It has been scientifically proven that only 15 minutes in the forest calms your pulse and your body starts to rest; what a wonderfully simple cure for stress! So, please close your eyes, stretch yourself on the sofa, and have an imaginary sound trip to the Finnish forest.
You can experience the relaxing sounds of Finnish Lapland by listening to Scapes album on Spotify
More about therapeutic effects of forests
TIP 4 – Make a world better (and tastier) place by baking a Cinnamon bun (instead of a visiting a Finnish café serving them)
Korvapuusti translates into “slapped ears” in English but they are essentially cinnamon buns baked Finnish style with a dash of cardamom. We Finns love our coffee (we are heavy drinkers of coffee, almost 10 kg per person per year) and korvapuusti so much that there is actually a special word for it, “pullakahvit”, which literally means “bun coffee”, either it is home-made, enjoyed at a café, or at work with your work mates – at the moment we’re doing with virtual “pullakahvi” pauses.
For us, it’s the highlight of the day, and we definitely don’t count the calories. Cinnamon buns are perfect comfort food as well, and baked at home they bring a cosy smell to the kitchen as in our childhood days, when we ate them with a glass of milk. Here is a great recipe for how to bake them, and make your world a little sweeter.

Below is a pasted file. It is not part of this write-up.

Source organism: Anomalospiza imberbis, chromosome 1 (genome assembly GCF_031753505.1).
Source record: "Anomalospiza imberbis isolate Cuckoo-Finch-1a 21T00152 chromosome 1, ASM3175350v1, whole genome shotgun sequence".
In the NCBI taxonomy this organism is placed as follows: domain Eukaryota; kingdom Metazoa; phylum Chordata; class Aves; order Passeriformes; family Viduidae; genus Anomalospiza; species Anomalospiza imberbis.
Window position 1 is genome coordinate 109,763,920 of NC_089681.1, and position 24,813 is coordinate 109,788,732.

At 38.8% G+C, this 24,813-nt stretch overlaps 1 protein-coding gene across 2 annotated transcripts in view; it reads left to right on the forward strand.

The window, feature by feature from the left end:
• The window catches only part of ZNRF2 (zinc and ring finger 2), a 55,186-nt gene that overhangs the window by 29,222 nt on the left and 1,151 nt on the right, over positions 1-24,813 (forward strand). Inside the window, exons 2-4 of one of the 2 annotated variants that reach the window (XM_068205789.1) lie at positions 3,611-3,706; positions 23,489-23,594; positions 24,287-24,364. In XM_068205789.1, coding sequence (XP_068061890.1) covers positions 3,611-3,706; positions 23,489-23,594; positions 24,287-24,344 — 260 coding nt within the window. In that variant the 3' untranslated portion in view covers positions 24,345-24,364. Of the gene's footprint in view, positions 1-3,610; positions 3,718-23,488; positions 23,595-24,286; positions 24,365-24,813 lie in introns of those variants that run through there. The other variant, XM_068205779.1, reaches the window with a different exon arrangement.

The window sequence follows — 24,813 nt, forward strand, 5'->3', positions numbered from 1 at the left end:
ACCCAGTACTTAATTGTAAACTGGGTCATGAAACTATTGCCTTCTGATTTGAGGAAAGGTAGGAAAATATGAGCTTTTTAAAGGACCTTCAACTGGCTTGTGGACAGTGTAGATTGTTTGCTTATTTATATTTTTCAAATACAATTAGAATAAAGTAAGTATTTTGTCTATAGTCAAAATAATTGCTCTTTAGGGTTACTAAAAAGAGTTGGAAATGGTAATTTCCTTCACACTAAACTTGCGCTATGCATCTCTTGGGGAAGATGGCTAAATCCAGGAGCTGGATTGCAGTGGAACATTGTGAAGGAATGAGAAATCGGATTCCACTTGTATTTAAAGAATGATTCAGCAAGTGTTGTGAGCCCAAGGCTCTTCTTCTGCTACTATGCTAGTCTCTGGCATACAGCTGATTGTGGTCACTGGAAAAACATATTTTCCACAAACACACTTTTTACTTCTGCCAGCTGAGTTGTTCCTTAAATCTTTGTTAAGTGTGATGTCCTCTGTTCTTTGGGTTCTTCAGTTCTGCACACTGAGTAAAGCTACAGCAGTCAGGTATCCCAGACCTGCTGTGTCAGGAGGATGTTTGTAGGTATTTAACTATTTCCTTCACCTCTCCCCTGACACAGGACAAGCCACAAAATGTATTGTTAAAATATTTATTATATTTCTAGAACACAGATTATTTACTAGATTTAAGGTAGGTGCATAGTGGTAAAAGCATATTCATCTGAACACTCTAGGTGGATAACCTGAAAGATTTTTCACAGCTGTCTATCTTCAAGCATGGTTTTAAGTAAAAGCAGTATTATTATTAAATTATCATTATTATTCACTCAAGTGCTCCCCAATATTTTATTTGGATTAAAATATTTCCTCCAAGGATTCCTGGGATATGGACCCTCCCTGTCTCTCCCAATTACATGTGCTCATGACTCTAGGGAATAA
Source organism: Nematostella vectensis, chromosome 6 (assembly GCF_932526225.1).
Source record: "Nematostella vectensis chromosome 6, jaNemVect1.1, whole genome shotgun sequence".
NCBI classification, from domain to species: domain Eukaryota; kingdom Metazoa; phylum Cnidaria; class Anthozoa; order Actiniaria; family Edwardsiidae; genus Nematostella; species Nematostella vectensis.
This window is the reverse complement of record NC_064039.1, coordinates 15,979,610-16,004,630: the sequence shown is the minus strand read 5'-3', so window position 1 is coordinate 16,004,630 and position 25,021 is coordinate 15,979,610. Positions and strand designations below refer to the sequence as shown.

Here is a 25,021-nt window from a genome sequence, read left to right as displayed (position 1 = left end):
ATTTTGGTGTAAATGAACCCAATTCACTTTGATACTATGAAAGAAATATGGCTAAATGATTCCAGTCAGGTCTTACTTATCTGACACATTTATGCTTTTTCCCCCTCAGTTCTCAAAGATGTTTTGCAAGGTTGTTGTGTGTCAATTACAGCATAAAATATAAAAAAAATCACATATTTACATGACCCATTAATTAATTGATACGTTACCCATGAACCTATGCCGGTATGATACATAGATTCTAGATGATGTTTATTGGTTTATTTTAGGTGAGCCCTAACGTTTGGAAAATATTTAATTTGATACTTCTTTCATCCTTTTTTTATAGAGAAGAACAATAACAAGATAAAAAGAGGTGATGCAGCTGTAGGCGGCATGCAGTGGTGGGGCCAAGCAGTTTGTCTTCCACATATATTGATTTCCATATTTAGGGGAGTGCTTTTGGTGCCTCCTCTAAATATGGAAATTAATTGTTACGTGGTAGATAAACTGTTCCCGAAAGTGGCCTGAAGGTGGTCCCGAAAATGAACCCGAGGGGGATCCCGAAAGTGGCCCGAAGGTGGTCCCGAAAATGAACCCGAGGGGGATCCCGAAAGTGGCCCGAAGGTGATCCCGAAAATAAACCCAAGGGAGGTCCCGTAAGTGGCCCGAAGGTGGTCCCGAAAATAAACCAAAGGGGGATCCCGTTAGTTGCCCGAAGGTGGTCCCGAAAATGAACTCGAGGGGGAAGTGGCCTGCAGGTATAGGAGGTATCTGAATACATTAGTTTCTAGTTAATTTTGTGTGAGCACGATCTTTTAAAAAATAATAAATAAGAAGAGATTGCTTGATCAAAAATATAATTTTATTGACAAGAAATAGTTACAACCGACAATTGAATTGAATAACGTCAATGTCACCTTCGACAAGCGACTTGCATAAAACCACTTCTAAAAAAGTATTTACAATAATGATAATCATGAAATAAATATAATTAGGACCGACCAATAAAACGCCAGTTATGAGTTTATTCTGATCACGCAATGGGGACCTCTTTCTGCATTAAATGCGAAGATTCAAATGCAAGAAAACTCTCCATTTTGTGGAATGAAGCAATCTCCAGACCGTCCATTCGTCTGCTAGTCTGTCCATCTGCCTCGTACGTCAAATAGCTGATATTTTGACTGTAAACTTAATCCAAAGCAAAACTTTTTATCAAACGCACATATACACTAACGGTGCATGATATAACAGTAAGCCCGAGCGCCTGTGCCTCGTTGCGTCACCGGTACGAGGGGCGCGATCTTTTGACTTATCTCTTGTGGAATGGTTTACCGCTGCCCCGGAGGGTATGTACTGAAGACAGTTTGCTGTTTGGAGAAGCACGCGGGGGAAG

Here is a list of best places to eat pulla in when you’re next in Helsinki.
TIP 5 – Transport your thoughts through online (instead of visiting a museum)
Finland’s contemporary art scene embraces everything from experimental artist-run initiatives and commercial galleries to flagship art institutions. There are more than 55 art museums, and numerous art galleries packed into our cities. Finland is a country of extremes and contrasts and along with the Finns’ close relationship with nature are the main sources of inspiration for Finnish Art.
The Finns use art to calm the mind and transport their thoughts to stress-free comforting places. Why not take a virtual trip from your own sofa to the Finnish museums to understand how art is a tool for happiness. In March 2020, Amos Rex won the prestigious LCD (Leading Culture Destination) Award for New Cultural Destination of the Year – Europe. Have a virtual tour of the new museum to see the new Generation 2020 exhibition in their Instagram Stories
If you want to discover Lapland, head to Rovaniemi Art Museum located in the Arctic Circle. Their main focus is on Finnish Contemporary Art and Northern Art.
Culture Vultures on the search for something more classical should pay a visit to Ateneum Art Museum. The Ateneum Art Museum’s collection in Helsinki includes more than 450 works by famous Finnish artist Akseli Gallen-Kallela. Have a virtual tour of the Ateneum.
Inspired by the art you have seen online? Visit Taiko, the world’s largest online gallery and marketplace for unique Finnish art.
* Helsinki Central Library Oodi was chosen as the winner of the 2019 Public Library of the Year award in the World Library and Information Congress of the International Federation of Library Associations and Institutions (IFLA)